Opioid Addiction and Personalized Treatment Programs

“Not all Opioid Rehabs are the same”

Getting over an opioid addiction isn’t easy, of course, nothing good in life ever is. And, those who have recovered all agree on one thing; life without opioids is much better, aka; good. Why is opioid dependency so hard to get over? It’s simple. It’s because of how the opioids interact with your brain and body which can easily lead to dependency.

You see, opiates bind to certain receptors in the brain, spinal cord, and other parts of the body. Opiates do this by cloaking as the body’s natural pain-relieving chemicals. The opiates can also bring forth feelings of pleasure. When you take these drugs, your body will eventually become more tolerant, so you need more to relive the pain. The more you take the more dependent you become.

Eventually, these drugs impair your brain from making dopamine without opioids. Meanwhile, the opioids are destroying neurotransmitters and receptors which allow you to feel pleasure. Perhaps, you can see why it is so hard to stop taking opioids once you become addicted (cite: 1).

Your body and mind are demanding them to alleviate pain and allow for pleasure or even normalcy, however the more you take the more damage you are doing. If you don’t take more you have terrible uncontrollable withdrawal symptoms and if you do, you are led further down the path to destruction of your brain, body, and life experience.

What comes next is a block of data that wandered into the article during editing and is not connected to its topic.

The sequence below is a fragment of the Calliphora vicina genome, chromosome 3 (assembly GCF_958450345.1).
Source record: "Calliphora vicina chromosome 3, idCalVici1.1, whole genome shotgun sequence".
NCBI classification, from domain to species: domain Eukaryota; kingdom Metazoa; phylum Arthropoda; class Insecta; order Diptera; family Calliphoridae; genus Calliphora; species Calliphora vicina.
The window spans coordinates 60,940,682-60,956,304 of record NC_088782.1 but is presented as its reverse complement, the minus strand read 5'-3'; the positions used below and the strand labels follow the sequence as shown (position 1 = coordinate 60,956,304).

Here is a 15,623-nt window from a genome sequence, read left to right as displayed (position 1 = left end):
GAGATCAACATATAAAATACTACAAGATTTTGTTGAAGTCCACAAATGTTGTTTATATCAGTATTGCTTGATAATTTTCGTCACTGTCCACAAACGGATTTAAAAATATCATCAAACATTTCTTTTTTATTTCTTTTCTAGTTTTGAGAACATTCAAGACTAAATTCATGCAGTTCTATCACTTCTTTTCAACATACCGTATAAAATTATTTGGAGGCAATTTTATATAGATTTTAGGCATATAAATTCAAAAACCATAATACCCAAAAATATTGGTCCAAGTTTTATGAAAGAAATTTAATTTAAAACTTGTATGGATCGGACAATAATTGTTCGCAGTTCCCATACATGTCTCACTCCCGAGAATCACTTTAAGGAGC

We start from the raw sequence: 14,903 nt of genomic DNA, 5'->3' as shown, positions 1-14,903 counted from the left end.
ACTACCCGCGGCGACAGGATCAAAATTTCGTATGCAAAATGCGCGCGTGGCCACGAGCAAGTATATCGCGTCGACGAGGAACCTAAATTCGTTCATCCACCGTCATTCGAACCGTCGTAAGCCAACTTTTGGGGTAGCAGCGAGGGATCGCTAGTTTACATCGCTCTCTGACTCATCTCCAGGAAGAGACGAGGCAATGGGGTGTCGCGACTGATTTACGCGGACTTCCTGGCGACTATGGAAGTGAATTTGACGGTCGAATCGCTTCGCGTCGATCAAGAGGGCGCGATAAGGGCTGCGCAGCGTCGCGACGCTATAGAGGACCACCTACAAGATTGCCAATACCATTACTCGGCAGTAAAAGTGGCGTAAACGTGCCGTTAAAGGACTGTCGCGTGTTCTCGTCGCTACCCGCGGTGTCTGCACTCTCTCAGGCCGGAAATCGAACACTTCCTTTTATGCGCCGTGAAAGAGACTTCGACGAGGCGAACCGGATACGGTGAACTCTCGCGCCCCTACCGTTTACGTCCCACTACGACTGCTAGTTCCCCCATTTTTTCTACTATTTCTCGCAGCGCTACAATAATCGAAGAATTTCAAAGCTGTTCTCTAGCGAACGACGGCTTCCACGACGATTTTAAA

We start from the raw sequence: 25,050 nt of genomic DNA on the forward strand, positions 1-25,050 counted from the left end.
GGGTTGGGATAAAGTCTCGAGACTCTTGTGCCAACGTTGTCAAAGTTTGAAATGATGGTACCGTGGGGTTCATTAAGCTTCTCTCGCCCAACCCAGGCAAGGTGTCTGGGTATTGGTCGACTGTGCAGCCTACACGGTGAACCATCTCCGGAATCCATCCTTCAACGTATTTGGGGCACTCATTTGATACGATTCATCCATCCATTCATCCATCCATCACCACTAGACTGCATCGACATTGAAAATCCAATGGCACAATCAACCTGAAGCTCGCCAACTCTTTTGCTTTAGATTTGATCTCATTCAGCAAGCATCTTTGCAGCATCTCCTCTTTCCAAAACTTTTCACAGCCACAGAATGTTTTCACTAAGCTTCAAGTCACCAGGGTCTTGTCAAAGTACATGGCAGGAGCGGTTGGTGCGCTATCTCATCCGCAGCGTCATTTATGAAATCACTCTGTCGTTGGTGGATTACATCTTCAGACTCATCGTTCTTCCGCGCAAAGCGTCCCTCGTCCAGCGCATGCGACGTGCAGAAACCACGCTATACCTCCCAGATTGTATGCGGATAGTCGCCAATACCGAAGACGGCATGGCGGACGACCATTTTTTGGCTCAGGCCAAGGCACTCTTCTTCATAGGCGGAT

The Difficulty in Treating Opioid Dependency

Not all rehab centers, residential treatment centers, or drug addiction clinics are the same. Not all addictions are the same. Thus, all addiction treatment programs should not be the same either. One-size-fits-all strategies just won’t work. The dependency treatment programs that treat all patients the same, administering the same treatment have extremely low success rates.

It’s not fair to the patients, their families, the insurance companies, or society as a whole. It’s the wrong way to address this serious situation. Opioid addiction has become a national emergency and a crisis of epic proportions here in the United States (cite 2).

The best way to treat opioid dependency is by assessing each person’s situation and developing a personalized and customized treatment program.

References:

1.) Book; “Drugs, the Brain, and Behavior: The Pharmacology of Abuse and Dependence,” by J. Brick and C.K. Erickson, Haworth Press, Binghampton, NY, 1998, 194 pages, ISBN: 0-7890-0274-4.

2.) White House website article; “President Donald J. Trump Is Fighting to End the Opioid Crisis That Has Devastated Too Many American Communities,” published online April 24, 2019.



Source by Lance Winslow

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